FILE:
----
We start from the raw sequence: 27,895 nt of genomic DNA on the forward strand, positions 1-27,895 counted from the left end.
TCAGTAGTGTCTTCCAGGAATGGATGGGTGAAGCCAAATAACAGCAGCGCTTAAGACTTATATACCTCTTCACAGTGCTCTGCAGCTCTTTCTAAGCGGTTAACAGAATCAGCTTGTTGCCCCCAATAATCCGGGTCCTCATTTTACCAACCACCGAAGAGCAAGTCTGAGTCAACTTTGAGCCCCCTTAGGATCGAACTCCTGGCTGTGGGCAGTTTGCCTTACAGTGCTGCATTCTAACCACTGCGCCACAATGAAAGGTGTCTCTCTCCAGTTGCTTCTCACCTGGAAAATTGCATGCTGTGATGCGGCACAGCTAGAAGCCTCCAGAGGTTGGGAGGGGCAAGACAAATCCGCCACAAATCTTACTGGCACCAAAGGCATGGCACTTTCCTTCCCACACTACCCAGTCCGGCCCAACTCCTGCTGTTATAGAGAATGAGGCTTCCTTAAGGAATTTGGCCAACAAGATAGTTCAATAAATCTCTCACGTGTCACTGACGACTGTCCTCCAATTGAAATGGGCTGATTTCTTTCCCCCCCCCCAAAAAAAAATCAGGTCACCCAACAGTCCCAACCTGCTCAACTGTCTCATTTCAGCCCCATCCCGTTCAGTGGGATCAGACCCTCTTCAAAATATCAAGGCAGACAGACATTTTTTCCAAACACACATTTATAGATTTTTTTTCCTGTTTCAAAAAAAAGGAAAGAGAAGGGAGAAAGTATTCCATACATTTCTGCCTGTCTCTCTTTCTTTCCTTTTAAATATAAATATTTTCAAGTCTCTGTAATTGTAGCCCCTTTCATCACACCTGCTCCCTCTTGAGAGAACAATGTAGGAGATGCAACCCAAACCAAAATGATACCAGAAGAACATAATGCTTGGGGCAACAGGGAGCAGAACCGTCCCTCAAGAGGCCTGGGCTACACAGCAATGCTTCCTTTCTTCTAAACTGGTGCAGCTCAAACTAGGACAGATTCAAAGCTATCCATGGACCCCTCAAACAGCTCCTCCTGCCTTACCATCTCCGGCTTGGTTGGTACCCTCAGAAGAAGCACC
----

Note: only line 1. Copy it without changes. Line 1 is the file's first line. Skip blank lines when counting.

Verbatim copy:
We start from the raw sequence: 27,895 nt of genomic DNA on the forward strand, positions 1-27,895 counted from the left end.